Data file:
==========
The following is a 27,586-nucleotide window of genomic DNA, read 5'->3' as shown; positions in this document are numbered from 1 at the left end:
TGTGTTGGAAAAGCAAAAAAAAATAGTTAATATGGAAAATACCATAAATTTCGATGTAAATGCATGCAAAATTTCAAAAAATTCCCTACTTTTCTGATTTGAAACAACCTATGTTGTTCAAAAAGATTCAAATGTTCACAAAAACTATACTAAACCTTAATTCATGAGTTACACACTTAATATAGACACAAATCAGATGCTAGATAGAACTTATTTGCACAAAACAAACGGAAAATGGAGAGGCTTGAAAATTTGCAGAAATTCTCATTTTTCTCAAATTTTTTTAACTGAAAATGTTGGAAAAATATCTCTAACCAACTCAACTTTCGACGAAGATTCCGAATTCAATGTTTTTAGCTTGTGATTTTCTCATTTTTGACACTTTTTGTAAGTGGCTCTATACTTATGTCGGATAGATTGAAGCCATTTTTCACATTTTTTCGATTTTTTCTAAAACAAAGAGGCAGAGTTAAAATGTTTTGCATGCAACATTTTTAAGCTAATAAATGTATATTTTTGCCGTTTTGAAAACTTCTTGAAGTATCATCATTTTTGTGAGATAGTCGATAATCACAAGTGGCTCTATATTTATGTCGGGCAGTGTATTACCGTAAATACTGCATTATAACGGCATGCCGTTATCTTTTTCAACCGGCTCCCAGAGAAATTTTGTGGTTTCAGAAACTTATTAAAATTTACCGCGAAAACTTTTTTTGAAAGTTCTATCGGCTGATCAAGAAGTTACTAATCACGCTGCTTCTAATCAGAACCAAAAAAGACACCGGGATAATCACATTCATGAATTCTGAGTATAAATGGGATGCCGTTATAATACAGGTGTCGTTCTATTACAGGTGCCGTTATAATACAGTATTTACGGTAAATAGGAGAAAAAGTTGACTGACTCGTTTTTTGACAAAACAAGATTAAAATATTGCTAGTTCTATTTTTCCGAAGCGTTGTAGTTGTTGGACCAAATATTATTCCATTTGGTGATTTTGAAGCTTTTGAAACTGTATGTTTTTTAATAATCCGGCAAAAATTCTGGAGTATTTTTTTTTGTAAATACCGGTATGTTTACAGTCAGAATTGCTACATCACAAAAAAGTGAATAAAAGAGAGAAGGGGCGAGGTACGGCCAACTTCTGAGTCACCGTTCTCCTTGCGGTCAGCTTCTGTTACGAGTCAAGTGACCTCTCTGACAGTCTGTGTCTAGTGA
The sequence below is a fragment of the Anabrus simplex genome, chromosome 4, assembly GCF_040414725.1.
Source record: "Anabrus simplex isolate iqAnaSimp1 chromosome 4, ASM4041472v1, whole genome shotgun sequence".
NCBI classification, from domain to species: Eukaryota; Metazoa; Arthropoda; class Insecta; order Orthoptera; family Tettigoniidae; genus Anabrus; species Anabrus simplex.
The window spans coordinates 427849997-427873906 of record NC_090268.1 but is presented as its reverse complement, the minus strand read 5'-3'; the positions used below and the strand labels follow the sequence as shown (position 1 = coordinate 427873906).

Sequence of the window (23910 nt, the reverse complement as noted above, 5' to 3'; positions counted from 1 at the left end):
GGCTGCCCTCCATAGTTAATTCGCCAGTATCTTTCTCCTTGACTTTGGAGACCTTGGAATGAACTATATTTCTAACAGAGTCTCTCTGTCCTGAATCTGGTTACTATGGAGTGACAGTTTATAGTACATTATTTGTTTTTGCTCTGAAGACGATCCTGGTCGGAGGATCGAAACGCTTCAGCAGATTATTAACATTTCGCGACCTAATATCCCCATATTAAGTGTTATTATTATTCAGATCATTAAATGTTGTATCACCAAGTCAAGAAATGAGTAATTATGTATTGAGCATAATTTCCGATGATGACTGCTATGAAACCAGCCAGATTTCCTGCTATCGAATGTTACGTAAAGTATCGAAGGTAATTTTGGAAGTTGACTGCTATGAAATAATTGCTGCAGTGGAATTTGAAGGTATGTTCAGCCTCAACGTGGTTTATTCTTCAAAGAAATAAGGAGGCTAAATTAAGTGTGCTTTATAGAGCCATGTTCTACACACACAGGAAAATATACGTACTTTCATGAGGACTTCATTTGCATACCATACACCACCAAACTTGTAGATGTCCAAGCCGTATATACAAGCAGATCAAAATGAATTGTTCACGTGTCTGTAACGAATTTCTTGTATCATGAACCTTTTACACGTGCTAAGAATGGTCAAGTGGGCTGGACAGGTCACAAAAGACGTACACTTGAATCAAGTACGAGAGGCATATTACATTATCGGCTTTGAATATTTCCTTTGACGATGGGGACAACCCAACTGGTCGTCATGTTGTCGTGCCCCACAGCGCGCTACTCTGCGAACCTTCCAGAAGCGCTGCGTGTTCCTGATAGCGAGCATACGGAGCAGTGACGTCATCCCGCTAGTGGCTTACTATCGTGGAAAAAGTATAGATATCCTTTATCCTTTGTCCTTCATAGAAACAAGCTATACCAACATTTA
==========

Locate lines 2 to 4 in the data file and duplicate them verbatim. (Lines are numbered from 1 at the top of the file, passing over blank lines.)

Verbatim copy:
TGTGTTGGAAAAGCAAAAAAAAATAGTTAATATGGAAAATACCATAAATTTCGATGTAAATGCATGCAAAATTTCAAAAAATTCCCTACTTTTCTGATTTGAAACAACCTATGTTGTTCAAAAAGATTCAAATGTTCACAAAAACTATACTAAACCTTAATTCATGAGTTACACACTTAATATAGACACAAATCAGATGCTAGATAGAACTTATTTGCACAAAACAAACGGAAAATGGAGAGGCTTGAAAATTTGCAGAAATTCTCATTTTTCTCAAATTTTTTTAACTGAAAATGTTGGAAAAATATCTCTAACCAACTCAACTTTCGACGAAGATTCCGAATTCAATGTTTTTAGCTTGTGATTTTCTCATTTTTGACACTTTTTGTAAGTGGCTCTATACTTATGTCGGATAGATTGAAGCCATTTTTCACATTTTTTCGATTTTTTCTAAAACAAAGAGGCAGAGTTAAAATGTTTTGCATGCAACATTTTTAAGCTAATAAATGTATATTTTTGCCGTTTTGAAAACTTCTTGAAGTATCATCATTTTTGTGAGATAGTCGATAATCACAAGTGGCTCTATATTTATGTCGGGCAGTGTATTACCGTAAATACTGCATTATAACGGCATGCCGTTATCTTTTTCAACCGGCTCCCAGAGAAATTTTGTGGTTTCAGAAACTTATTAAAATTTACCGCGAAAACTTTTTTTGAAAGTTCTATCGGCTGATCAAGAAGTTACTAATCACGCTGCTTCTAATCAGAACCAAAAAAGACACCGGGATAATCACATTCATGAATTCTGAGTATAAATGGGATGCCGTTATAATACAGGTGTCGTTCTATTACAGGTGCCGTTATAATACAGTATTTACGGTAAATAGGAGAAAAAGTTGACTGACTCGTTTTTTGACAAAACAAGATTAAAATATTGCTAGTTCTATTTTTCCGAAGCGTTGTAGTTGTTGGACCAAATATTATTCCATTTGGTGATTTTGAAGCTTTTGAAACTGTATGTTTTTTAATAATCCGGCAAAAATTCTGGAGTATTTTTTTTTGTAAATACCGGTATGTTTACAGTCAGAATTGCTACATCACAAAAAAGTGAATAAAAGAGAGAAGGGGCGAGGTACGGCCAACTTCTGAGTCACCGTTCTCCTTGCGGTCAGCTTCTGTTACGAGTCAAGTGACCTCTCTGACAGTCTGTGTCTAGTGA
The sequence below is a fragment of the Anabrus simplex genome, chromosome 4, assembly GCF_040414725.1.
Source record: "Anabrus simplex isolate iqAnaSimp1 chromosome 4, ASM4041472v1, whole genome shotgun sequence".